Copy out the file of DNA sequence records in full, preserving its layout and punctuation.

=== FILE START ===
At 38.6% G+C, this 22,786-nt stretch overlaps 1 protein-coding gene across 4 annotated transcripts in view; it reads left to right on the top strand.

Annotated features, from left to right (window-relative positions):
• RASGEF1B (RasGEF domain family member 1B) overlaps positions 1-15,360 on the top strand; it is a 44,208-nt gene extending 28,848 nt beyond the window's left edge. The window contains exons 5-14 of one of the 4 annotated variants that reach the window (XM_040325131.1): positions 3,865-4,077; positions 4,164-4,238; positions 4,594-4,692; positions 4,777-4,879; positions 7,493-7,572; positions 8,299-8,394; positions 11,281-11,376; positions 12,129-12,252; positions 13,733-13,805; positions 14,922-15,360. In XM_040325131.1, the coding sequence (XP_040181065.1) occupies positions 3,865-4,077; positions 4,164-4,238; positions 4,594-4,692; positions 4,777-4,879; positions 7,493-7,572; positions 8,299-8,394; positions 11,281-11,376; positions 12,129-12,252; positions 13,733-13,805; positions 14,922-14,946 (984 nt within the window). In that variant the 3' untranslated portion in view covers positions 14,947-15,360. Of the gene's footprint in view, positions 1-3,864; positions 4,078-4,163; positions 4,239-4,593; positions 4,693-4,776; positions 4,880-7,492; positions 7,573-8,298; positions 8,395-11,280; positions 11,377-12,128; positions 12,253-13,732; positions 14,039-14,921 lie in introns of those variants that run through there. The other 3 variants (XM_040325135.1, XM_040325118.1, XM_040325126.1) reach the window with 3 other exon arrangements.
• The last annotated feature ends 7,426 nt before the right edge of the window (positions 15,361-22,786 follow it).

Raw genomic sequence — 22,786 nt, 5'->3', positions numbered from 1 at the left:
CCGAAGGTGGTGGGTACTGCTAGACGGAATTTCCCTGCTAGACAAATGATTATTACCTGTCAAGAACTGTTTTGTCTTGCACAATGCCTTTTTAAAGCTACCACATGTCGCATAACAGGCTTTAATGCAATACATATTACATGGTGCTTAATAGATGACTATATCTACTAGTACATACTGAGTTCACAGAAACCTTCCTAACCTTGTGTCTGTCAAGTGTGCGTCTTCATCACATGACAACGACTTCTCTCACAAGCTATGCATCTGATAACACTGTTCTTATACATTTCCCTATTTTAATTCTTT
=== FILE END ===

At 38.6% G+C, this 22,786-nt stretch overlaps 1 protein-coding gene across 4 annotated transcripts in view; it reads left to right on the top strand.

Annotated features, from left to right (window-relative positions):
• RASGEF1B (RasGEF domain family member 1B) overlaps positions 1-15,360 on the top strand; it is a 44,208-nt gene extending 28,848 nt beyond the window's left edge. The window contains exons 5-14 of one of the 4 annotated variants that reach the window (XM_040325131.1): positions 3,865-4,077; positions 4,164-4,238; positions 4,594-4,692; positions 4,777-4,879; positions 7,493-7,572; positions 8,299-8,394; positions 11,281-11,376; positions 12,129-12,252; positions 13,733-13,805; positions 14,922-15,360. In XM_040325131.1, the coding sequence (XP_040181065.1) occupies positions 3,865-4,077; positions 4,164-4,238; positions 4,594-4,692; positions 4,777-4,879; positions 7,493-7,572; positions 8,299-8,394; positions 11,281-11,376; positions 12,129-12,252; positions 13,733-13,805; positions 14,922-14,946 (984 nt within the window). In that variant the 3' untranslated portion in view covers positions 14,947-15,360. Of the gene's footprint in view, positions 1-3,864; positions 4,078-4,163; positions 4,239-4,593; positions 4,693-4,776; positions 4,880-7,492; positions 7,573-8,298; positions 8,395-11,280; positions 11,377-12,128; positions 12,253-13,732; positions 14,039-14,921 lie in introns of those variants that run through there. The other 3 variants (XM_040325135.1, XM_040325118.1, XM_040325126.1) reach the window with 3 other exon arrangements.
• The last annotated feature ends 7,426 nt before the right edge of the window (positions 15,361-22,786 follow it).

Raw genomic sequence — 22,786 nt, 5'->3', positions numbered from 1 at the left:
CCGAAGGTGGTGGGTACTGCTAGACGGAATTTCCCTGCTAGACAAATGATTATTACCTGTCAAGAACTGTTTTGTCTTGCACAATGCCTTTTTAAAGCTACCACATGTCGCATAACAGGCTTTAATGCAATACATATTACATGGTGCTTAATAGATGACTATATCTACTAGTACATACTGAGTTCACAGAAACCTTCCTAACCTTGTGTCTGTCAAGTGTGCGTCTTCATCACATGACAACGACTTCTCTCACAAGCTATGCATCTGATAACACTGTTCTTATACATTTCCCTATTTTAATTCTTT